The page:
Mother of All Men:
and of All Men Part 3:
Mary's Universal Mediation During her Earthly Existence
We shall see first of all in what this mediation consists and what are its principal characteristics. After that we shall examine the two ways in which Mary exercised her mediation during her life on earth, by her merits and her satisfaction.Article I
MARY'S UNIVERSAL MEDIATION IN GENERAL
Our Holy Mother the Church approved during the pontificate of Benedict XV the proper Mass and Office of Mary, Mediatrix of all Graces.  Many theologians consider that the doctrine of Mary's universal mediation is sufficiently contained in the deposit of revelation to be one day proposed solemnly as an object of faith by the infallible Church. It is taught by the ordinary magisterium of the Church through the liturgy, through encyclical letters, through pastoral letters, in preaching, and in the works of theologians approved by the Church. Let us see first what is meant by this mediation and then inquire if it is affirmed by tradition and proved by theology.
What is meant by Mary's Universal Mediation?
St. Thomas says, speaking of the mediation of the Savior (IIIa, q. 26, a. 1): 'It pertains to the office of a mediator between God and men to unite them.' That is, as he explains in the following article, the Mediator offers to God the prayers of men, and most particularly, sacrifice which is the principal act of the virtue of religion, and distributes as well to men God's sanctifying gifts, light from on high and grace. There is, thus, a double movement in mediation: one upwards in the form of prayer and sacrifice, and the other downwards in the form of God's gifts to men.
The office of Mediator belongs fully only to Jesus, the Man-God, Who alone could reconcile us with God by offering Him, on behalf of men, the infinite sacrifice of the Cross, which is perpetuated in Holy Mass. He alone, as Head of Mankind, could merit for us injustice the grace of salvation and apply it to those who do not reject His saving action. It is as man that He is Mediator, but as a Man in Whom humanity is united hypostatically to the Word and endowed with the fullness of grace, the grace of Headship, which overflows on men. As St. Paul puts it: 'For there is one God, and one Mediator of God and men, the man Christ Jesus: Who gave Himself for a redemption for all, a testimony in due times' (1 Tim. ii, 5-6).
But, St. Thomas adds (loc. cit.): 'there is no reason why there should not be, after Christ, other secondary mediators between God and men, who co-operate in uniting them in a ministerial and dispositive manner.' Such mediators dispose men for the action of the principal Mediator, or transmit it, but always in dependence on His merits.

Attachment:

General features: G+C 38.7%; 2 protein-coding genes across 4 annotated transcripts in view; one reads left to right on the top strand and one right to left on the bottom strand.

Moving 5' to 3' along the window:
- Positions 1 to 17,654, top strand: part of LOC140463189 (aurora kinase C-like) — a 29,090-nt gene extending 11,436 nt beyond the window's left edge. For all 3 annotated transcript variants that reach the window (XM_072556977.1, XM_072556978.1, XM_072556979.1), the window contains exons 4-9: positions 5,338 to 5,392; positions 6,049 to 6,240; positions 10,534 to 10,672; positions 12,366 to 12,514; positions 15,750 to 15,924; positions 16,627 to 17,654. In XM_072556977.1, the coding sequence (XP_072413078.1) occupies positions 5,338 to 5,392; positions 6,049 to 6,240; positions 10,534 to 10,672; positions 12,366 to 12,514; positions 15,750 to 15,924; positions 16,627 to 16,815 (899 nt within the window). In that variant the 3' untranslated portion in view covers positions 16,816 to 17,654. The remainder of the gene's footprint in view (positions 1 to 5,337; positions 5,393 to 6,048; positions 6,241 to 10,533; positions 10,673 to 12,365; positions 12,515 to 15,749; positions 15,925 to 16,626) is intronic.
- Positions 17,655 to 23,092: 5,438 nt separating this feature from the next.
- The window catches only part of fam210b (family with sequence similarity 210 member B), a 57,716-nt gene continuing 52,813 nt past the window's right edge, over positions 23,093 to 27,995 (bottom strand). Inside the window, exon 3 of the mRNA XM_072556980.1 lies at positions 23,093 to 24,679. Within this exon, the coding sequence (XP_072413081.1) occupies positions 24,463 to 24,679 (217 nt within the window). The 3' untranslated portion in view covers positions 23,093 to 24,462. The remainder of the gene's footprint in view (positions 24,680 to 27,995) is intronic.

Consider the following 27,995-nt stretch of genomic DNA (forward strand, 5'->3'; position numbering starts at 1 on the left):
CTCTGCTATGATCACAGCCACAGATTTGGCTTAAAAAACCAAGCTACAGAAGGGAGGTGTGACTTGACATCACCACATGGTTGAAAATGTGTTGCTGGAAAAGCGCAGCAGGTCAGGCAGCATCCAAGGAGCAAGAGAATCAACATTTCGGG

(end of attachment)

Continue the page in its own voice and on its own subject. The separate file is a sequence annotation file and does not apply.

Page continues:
The prophets and priests of the Old Testament were mediators of this kind, for they announced the Savior to the chosen people by offering sacrifices which were types of the great sacrifice of the Cross. The priests of the New Testament may also be spoken of as mediators between God and men, for they are the ministers of the supreme Mediator, offering sacrifice in His Name, and administering the Sacraments.
The question arises, is Mary, in subordination to and in dependence on the merits of Christ, universal mediatrix for all men from the time of the coming of the Savior, in regard to obtaining and distributing all graces, both in general and in particular? Does it not appear that she is? Nor is her role precisely that of a minister, but that of an associate in the redemptive work, in the words of St. Albert already quoted.
Though non-Catholics answer the question with a denial, the Christian sense of the faithful, formed for years by the liturgy, which is one of the voices of the ordinary magisterium of the Church, has no hesitation in maintaining that, by the very fact of her being Mother of the Redeemer, all the indications are that Mary is universal mediatrix, for she finds herself placed between God and men, and more particularly between her Son and men.
Since she is a creature she is, of course, altogether below God Incarnate. But at the same time she is raised far above men by the grace of the Divine maternity, which is of the hypostatic order, and by the fulness of grace which she received even from her Immaculate Conception. Hence, the mediation attributed by the liturgy and the Christian sense of the faithful to Mary is, strictly speaking, subordinated to that of Jesus and not co-ordinated; her mediation depends completely on the merits of the Universal Mediator. Nor is her mediation necessary [for that of Jesus is superabundant and needs no complement: it has however been willed by God as a kind of radiation of the Savior's mediation, and of all radiations the most perfect. The Church regards it as most useful and efficacious to obtain from God all that we need to lead us directly or indirectly to salvation and perfection. Last of all, Mary's mediation is perpetual and extends to all men, and to all graces without any exception whatever.
The above is the precise sense in which universal mediation is attributed to Mary in the liturgy, in the Feast of Mary Mediatrix, and by the theologians who have recently treated the question at great length.
The Testimony of Tradition
Mary's mediation was affirmed in a general and implicit way from the earliest centuries by the use of the titles, the New Eve, the Mother of the Living. There is all the more reason for so understanding tradition in that the titles were attributed to her not solely because she gave birth physically to the Savior but because she co-operated morally in His redemptive work, especially by uniting herself very intimately to the sacrifice of the Cross.  From the 4th century onwards, and notably in the 5th century, the Fathers affirm clearly that Mary intercedes for us, that all the benefits and helps to salvation come to us through her, by her intervention and her special protection. From the same time too she is called mediatrix between God and men or between Christ and us. Recent studies have thrown much light on this point.